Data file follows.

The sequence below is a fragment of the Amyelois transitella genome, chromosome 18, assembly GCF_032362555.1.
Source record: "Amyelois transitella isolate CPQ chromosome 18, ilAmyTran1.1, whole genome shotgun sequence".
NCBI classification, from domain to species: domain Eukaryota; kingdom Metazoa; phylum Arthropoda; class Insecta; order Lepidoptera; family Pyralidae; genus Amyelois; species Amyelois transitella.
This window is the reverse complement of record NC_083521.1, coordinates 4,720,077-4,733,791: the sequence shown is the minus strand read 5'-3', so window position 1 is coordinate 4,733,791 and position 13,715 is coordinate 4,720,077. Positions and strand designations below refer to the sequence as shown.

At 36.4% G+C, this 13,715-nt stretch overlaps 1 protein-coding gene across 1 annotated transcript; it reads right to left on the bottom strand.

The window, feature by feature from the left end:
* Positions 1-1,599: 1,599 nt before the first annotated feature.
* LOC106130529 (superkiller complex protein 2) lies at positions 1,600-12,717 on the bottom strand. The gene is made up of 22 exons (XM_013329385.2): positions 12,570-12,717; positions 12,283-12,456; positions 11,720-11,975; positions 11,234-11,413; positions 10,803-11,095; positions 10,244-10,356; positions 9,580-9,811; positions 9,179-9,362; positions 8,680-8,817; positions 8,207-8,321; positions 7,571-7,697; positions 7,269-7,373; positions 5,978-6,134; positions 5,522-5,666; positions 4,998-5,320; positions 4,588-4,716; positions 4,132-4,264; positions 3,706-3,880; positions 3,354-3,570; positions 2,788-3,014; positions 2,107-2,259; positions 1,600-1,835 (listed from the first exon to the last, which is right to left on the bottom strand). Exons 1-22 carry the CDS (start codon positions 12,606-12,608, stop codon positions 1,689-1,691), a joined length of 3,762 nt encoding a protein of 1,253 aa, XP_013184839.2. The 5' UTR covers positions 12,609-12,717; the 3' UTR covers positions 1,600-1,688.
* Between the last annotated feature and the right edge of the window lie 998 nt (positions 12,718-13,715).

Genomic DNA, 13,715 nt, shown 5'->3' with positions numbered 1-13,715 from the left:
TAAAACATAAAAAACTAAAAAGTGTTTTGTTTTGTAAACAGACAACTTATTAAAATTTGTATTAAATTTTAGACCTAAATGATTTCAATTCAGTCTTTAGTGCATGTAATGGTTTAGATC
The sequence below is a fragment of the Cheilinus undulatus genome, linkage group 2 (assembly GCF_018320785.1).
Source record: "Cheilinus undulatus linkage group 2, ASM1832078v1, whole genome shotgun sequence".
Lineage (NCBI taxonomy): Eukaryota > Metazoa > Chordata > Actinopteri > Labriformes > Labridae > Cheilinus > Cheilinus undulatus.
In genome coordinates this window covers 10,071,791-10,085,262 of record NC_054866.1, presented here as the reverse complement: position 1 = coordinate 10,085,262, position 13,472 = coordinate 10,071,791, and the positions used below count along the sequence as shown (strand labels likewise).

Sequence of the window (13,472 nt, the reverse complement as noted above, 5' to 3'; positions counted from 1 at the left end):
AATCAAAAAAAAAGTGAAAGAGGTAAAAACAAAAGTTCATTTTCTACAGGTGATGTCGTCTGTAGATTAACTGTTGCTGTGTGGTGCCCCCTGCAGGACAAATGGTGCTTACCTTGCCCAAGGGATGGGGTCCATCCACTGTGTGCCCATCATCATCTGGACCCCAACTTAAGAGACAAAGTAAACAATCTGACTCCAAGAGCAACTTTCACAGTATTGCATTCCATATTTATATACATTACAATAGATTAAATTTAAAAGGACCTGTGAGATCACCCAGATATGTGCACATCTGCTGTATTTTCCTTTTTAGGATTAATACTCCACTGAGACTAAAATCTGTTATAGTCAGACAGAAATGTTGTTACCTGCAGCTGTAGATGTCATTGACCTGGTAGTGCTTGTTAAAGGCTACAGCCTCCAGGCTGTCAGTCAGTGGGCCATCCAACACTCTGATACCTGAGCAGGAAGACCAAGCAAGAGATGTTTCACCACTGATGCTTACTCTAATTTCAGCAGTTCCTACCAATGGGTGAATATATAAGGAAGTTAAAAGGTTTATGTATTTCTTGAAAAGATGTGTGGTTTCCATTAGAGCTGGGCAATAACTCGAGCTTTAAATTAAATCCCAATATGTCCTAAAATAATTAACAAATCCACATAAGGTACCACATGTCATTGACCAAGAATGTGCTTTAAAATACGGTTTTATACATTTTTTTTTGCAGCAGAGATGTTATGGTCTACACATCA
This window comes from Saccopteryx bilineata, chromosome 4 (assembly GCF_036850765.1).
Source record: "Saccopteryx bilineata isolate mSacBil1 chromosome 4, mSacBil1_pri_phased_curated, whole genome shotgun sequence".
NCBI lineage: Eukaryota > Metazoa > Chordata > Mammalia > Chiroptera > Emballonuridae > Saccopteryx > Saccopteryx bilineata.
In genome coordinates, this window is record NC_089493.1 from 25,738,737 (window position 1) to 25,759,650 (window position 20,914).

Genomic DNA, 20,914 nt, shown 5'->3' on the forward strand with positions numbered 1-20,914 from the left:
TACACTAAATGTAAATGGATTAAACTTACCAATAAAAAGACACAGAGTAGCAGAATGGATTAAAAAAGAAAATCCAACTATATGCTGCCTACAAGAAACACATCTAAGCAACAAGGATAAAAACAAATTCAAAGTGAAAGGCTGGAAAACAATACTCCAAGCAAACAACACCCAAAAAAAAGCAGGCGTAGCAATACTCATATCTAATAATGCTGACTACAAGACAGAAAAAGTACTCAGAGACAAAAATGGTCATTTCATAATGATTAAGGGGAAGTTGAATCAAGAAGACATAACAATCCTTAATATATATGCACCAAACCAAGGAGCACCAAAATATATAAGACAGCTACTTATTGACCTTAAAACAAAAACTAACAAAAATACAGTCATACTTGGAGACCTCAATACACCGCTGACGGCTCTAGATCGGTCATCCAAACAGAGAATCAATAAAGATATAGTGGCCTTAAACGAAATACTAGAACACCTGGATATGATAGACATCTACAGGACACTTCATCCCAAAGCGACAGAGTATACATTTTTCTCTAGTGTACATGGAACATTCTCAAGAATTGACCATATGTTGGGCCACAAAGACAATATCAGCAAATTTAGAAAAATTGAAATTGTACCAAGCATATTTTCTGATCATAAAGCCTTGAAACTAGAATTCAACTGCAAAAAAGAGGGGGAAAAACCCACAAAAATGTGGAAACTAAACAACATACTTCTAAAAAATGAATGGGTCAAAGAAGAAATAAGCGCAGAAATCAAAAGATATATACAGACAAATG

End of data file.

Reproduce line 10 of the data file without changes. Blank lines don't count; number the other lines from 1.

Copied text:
Genomic DNA, 13,715 nt, shown 5'->3' with positions numbered 1-13,715 from the left: